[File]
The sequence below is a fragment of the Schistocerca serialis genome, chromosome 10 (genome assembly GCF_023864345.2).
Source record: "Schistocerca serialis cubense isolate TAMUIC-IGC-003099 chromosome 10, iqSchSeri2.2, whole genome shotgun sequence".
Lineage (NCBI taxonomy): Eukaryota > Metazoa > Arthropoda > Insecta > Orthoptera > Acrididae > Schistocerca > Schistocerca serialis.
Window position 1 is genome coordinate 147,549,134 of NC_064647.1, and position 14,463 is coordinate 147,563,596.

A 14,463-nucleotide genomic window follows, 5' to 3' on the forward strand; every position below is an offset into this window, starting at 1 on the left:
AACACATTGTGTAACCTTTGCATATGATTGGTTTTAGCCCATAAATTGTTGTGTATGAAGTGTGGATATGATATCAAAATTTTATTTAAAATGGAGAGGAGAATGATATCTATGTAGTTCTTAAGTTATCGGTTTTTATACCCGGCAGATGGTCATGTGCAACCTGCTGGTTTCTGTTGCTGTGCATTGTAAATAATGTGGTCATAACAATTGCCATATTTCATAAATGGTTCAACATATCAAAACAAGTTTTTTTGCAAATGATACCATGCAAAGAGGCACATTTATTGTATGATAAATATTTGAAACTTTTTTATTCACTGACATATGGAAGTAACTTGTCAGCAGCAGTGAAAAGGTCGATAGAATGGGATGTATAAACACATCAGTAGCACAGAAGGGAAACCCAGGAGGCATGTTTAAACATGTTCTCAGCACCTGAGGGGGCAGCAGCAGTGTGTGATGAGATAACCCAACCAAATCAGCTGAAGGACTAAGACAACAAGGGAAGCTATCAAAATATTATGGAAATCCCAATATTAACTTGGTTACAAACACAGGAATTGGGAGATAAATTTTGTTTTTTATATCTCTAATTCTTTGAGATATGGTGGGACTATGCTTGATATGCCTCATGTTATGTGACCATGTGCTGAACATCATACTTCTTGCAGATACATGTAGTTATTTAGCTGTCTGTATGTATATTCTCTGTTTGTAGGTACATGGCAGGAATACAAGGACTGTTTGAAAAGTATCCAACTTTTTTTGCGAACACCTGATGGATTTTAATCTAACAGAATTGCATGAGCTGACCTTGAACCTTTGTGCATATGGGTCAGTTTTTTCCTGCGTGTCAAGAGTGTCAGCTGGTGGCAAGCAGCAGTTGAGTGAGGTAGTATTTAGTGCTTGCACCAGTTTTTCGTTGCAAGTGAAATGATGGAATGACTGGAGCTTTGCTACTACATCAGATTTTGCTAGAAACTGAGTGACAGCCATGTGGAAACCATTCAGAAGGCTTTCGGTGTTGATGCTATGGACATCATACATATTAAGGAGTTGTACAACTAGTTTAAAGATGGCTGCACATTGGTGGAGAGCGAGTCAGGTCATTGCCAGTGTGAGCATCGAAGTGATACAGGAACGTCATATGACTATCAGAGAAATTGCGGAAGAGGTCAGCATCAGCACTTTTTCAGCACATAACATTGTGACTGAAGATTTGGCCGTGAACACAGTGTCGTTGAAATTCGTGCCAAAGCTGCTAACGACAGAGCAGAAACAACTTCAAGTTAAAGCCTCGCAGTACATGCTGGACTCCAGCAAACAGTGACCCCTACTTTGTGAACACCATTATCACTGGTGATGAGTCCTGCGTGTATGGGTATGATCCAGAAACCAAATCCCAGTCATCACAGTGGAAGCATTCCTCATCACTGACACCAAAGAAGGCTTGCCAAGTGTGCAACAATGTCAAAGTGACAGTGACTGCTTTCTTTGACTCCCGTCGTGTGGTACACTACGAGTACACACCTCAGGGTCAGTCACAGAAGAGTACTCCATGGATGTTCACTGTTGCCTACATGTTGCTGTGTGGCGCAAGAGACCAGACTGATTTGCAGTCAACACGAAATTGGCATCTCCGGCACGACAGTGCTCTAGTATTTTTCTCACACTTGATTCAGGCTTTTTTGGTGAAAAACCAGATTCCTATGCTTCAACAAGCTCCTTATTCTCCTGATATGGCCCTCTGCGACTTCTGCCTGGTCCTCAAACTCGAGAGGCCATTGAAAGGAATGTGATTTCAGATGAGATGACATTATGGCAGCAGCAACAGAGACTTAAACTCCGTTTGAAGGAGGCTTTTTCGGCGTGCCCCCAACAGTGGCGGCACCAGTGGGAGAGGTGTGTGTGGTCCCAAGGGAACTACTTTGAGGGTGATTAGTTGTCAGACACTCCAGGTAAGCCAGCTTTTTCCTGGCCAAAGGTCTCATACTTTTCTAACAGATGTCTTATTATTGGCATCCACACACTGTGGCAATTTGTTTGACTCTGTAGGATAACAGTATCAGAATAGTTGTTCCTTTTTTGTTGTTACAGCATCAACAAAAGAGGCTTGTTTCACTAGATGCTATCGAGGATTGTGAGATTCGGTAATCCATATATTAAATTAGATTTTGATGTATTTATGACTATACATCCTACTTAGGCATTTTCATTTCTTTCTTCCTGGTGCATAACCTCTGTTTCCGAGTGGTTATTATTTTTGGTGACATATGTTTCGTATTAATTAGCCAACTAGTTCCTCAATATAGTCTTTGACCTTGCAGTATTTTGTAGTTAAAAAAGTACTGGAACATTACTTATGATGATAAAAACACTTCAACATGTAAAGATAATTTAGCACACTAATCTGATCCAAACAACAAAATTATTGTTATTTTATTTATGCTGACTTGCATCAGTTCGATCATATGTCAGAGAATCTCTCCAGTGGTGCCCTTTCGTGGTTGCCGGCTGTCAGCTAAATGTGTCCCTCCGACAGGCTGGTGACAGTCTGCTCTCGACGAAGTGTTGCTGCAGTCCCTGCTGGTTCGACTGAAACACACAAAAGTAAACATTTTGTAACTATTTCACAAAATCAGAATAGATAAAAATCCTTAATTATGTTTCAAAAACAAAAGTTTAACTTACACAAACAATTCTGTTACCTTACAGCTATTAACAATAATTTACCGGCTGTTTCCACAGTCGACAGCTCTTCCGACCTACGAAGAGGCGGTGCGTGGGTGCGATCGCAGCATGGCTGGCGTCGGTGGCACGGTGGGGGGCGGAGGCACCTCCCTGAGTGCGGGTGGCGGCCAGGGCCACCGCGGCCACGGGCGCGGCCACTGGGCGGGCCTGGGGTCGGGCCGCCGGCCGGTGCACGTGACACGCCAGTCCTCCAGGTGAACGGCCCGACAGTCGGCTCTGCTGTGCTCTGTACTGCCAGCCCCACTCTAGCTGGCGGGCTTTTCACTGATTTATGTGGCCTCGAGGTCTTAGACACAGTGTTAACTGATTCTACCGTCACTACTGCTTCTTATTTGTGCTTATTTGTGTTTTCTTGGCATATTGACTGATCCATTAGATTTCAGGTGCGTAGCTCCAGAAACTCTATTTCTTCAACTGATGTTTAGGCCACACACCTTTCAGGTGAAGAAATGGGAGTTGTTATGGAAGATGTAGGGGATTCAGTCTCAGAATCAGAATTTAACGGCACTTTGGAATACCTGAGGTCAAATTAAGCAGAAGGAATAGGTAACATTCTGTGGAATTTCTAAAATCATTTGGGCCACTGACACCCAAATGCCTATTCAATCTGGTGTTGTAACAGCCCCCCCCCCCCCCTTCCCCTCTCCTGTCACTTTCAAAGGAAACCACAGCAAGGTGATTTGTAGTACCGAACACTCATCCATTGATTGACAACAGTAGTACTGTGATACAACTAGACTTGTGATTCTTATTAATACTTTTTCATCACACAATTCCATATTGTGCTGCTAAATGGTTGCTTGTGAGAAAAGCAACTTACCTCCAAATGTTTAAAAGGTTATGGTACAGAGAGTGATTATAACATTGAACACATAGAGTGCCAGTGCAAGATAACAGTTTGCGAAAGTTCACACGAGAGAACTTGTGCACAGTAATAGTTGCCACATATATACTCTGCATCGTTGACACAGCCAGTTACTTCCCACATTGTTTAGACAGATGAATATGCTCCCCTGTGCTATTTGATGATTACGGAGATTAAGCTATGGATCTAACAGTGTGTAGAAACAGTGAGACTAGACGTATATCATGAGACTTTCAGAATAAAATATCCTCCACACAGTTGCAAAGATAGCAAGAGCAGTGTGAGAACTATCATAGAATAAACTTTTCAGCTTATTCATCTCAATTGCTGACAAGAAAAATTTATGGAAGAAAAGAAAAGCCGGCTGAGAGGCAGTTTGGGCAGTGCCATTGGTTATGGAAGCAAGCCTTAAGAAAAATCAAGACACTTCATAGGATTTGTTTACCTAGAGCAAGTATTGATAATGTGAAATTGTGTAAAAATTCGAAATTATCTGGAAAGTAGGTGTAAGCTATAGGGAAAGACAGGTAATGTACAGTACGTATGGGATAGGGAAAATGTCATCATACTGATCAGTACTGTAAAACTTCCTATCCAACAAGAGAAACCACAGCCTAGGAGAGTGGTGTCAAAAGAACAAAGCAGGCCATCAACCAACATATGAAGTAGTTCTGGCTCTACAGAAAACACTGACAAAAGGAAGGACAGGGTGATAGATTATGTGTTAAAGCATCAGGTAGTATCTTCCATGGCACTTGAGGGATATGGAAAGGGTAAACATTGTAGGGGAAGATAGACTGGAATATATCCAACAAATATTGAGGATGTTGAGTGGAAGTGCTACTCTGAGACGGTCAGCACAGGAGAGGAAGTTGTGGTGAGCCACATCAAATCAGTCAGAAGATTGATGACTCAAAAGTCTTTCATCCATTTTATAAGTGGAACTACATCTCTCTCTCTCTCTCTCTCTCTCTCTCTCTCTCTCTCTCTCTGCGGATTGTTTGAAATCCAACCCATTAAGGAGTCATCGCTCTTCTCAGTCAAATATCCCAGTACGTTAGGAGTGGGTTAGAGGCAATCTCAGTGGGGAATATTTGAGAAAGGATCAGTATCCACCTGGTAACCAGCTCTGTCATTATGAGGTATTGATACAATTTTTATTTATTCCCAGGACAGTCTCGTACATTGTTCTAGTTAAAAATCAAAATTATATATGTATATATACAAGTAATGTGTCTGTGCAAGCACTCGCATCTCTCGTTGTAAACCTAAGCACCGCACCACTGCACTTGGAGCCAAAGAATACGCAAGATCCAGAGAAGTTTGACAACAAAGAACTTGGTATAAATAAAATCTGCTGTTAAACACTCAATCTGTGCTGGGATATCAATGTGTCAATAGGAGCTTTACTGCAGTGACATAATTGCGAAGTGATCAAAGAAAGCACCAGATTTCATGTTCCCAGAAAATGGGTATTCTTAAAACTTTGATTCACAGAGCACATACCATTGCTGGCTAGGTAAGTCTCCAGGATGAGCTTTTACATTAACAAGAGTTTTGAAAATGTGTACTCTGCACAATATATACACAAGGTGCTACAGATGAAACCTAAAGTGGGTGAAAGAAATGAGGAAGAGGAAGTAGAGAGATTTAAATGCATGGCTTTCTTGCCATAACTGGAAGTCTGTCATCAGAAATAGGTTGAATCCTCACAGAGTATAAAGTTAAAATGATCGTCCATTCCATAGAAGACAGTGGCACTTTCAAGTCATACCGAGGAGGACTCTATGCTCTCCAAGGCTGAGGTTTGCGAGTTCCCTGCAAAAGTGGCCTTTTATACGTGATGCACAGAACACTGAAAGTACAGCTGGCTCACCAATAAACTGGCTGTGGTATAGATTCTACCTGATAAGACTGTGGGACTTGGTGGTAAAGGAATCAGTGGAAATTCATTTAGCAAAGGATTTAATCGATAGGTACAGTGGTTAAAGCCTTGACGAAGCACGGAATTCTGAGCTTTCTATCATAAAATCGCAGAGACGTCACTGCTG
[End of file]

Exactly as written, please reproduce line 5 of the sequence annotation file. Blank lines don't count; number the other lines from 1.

A 14,463-nucleotide genomic window follows, 5' to 3' on the forward strand; every position below is an offset into this window, starting at 1 on the left: